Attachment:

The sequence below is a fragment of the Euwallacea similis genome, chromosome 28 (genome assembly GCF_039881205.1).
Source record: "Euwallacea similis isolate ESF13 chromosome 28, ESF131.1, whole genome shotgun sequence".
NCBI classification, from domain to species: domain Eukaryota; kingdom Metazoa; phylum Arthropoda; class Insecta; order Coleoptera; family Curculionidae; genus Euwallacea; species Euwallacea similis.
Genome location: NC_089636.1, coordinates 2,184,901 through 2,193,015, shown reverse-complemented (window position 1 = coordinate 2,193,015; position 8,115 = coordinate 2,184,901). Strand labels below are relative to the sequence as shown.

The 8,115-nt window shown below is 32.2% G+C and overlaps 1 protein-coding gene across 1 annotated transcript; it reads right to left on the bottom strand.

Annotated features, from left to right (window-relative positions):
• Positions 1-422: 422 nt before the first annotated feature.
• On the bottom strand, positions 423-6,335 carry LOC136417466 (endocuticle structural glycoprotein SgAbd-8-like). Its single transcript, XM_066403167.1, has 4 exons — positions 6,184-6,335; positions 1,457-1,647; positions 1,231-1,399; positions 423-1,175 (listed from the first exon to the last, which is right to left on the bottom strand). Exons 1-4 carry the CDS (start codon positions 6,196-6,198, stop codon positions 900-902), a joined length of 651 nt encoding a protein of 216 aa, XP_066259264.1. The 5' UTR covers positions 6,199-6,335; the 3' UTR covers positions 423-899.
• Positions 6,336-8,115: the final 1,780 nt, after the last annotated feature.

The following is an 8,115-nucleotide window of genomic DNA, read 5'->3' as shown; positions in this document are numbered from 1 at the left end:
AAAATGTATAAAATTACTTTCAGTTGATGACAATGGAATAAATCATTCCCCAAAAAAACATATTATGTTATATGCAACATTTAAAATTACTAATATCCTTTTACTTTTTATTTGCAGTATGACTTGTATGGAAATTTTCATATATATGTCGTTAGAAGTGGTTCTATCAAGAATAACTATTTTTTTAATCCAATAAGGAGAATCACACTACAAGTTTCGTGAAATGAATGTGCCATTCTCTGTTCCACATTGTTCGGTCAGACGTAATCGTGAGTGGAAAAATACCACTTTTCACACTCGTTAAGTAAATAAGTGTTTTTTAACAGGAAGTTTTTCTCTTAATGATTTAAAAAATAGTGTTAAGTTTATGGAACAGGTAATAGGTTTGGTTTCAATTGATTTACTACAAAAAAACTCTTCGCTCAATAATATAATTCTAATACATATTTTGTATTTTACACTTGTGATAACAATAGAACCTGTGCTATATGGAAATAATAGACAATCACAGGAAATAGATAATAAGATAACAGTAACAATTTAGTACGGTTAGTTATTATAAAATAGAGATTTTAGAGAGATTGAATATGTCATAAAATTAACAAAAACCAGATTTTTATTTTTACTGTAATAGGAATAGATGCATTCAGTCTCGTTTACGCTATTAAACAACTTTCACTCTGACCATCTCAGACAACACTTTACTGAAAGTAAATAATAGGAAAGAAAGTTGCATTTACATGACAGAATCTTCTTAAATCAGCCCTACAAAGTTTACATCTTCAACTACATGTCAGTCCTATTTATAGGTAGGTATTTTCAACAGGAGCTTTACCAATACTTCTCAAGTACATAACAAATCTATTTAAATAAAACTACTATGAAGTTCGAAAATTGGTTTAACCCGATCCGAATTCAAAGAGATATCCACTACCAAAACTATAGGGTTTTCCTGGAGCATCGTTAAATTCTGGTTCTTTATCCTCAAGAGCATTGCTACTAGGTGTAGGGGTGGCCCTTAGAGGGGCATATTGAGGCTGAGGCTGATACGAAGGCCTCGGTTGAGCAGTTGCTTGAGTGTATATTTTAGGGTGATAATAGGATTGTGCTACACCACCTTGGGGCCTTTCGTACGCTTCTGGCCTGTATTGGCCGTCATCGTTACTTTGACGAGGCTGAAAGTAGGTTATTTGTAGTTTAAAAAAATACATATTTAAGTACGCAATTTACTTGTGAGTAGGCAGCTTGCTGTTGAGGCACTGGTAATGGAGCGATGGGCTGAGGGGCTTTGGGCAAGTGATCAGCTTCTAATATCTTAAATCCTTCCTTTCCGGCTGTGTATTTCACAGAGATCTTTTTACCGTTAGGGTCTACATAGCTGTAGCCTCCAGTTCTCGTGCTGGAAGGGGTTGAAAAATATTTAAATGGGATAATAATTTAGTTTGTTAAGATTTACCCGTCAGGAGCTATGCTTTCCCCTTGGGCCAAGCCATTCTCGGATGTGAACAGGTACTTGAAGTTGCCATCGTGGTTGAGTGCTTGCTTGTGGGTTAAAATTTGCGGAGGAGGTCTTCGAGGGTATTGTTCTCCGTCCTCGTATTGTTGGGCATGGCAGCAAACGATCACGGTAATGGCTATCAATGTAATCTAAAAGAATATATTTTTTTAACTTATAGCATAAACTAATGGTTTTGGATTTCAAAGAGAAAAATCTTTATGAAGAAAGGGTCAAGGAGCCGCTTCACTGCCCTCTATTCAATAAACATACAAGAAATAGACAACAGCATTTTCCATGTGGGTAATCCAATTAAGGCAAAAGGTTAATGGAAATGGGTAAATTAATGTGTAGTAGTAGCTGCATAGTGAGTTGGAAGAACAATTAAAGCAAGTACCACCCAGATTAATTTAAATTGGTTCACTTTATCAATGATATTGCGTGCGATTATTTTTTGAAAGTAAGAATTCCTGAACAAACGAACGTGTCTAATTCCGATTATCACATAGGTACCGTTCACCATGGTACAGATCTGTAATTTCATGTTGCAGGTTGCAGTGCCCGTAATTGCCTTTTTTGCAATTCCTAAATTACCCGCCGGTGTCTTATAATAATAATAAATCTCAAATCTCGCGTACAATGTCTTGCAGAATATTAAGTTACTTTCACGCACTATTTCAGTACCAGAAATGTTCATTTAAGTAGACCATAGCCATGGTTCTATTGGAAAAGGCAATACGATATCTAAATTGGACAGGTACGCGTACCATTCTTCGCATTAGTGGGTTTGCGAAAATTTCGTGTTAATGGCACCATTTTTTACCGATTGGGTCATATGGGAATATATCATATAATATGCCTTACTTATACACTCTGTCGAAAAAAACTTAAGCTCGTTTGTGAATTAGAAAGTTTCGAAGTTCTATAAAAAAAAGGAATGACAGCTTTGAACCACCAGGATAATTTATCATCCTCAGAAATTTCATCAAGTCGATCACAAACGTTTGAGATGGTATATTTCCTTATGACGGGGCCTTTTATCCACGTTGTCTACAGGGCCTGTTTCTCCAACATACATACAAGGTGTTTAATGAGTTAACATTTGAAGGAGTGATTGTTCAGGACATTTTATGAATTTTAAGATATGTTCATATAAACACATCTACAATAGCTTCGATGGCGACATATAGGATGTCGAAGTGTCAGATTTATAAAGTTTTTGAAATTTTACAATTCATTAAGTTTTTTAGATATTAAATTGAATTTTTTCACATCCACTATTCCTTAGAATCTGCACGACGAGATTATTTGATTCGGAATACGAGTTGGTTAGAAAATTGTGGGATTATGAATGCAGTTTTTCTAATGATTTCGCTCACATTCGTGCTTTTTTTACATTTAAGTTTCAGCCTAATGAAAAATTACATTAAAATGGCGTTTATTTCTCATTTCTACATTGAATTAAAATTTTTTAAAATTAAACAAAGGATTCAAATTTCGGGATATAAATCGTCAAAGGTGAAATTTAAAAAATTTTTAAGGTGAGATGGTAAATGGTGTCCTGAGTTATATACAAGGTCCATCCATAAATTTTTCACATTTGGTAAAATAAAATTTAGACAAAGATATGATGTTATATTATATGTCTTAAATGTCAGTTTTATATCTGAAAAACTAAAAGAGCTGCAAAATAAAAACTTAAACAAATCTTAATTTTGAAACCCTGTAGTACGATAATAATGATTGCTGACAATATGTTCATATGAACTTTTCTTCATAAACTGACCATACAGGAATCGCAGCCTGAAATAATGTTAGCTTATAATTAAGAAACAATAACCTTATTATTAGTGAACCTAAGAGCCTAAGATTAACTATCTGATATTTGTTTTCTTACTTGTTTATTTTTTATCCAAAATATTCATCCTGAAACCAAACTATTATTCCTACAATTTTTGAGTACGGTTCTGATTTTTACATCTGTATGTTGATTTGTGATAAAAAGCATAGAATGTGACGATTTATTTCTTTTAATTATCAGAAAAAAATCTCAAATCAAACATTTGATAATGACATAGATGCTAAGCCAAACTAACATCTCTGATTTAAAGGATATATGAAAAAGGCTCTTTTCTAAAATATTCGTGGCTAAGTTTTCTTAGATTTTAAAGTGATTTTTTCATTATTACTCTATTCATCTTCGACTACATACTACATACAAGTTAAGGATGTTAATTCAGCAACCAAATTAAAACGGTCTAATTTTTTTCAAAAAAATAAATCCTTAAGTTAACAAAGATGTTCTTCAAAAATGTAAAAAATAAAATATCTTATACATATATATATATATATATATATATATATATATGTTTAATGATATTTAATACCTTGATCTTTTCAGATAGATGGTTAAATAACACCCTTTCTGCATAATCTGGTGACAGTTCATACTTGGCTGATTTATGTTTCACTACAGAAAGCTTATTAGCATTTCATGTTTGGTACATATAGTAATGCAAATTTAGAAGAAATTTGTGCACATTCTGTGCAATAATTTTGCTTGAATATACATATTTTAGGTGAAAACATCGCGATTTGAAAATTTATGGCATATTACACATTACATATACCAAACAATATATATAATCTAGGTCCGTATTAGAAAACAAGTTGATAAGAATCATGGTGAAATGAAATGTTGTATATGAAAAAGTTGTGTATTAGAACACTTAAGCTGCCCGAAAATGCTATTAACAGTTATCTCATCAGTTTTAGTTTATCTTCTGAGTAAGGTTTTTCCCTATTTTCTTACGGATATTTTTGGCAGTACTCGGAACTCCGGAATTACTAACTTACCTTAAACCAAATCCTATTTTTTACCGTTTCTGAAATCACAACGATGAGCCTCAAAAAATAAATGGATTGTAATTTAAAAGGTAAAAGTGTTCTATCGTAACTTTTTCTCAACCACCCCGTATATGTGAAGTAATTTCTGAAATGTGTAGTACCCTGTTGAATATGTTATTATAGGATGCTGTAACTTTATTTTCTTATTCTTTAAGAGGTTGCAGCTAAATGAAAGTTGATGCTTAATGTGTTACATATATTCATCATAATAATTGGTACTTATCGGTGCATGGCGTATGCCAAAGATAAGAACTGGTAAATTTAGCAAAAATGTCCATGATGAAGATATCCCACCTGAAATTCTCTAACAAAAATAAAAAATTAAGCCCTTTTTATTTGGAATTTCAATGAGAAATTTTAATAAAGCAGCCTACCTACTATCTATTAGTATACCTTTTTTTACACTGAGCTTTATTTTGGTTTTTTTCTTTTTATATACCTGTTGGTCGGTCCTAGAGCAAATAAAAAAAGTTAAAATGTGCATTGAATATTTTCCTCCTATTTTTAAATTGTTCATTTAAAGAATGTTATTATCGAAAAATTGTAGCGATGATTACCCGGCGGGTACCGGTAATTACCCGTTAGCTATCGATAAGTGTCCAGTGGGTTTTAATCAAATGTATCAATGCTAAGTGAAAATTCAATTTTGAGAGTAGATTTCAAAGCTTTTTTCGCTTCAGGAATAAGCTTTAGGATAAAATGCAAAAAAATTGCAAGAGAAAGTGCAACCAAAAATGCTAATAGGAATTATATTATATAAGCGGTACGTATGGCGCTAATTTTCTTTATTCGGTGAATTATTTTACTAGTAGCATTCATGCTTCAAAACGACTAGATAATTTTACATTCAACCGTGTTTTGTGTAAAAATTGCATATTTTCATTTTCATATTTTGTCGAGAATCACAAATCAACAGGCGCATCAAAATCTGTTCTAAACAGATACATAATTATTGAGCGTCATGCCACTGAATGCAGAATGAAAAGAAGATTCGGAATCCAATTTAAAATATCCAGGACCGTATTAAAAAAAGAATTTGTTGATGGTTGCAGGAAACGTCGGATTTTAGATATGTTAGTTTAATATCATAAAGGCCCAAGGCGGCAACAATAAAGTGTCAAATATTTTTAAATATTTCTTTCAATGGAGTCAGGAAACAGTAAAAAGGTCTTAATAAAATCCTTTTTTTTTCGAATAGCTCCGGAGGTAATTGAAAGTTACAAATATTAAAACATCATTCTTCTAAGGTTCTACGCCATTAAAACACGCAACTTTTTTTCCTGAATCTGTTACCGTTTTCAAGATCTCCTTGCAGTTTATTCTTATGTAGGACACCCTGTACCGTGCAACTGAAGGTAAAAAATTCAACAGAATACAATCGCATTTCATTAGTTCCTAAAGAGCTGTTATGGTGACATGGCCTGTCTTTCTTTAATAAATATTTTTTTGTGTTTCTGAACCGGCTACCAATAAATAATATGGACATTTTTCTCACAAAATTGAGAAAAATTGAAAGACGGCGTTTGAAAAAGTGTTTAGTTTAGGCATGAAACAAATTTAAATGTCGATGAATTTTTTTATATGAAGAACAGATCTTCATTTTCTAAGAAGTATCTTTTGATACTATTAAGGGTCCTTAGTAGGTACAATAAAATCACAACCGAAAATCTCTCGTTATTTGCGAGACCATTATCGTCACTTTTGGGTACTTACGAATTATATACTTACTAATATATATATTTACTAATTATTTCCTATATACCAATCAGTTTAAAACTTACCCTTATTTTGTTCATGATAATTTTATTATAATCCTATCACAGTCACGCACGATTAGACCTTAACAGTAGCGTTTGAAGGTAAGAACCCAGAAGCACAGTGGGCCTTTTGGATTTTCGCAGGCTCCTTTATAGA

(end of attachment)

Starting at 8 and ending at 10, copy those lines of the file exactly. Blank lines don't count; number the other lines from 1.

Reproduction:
• On the bottom strand, positions 423-6,335 carry LOC136417466 (endocuticle structural glycoprotein SgAbd-8-like). Its single transcript, XM_066403167.1, has 4 exons — positions 6,184-6,335; positions 1,457-1,647; positions 1,231-1,399; positions 423-1,175 (listed from the first exon to the last, which is right to left on the bottom strand). Exons 1-4 carry the CDS (start codon positions 6,196-6,198, stop codon positions 900-902), a joined length of 651 nt encoding a protein of 216 aa, XP_066259264.1. The 5' UTR covers positions 6,199-6,335; the 3' UTR covers positions 423-899.
• Positions 6,336-8,115: the final 1,780 nt, after the last annotated feature.

The following is an 8,115-nucleotide window of genomic DNA, read 5'->3' as shown; positions in this document are numbered from 1 at the left end: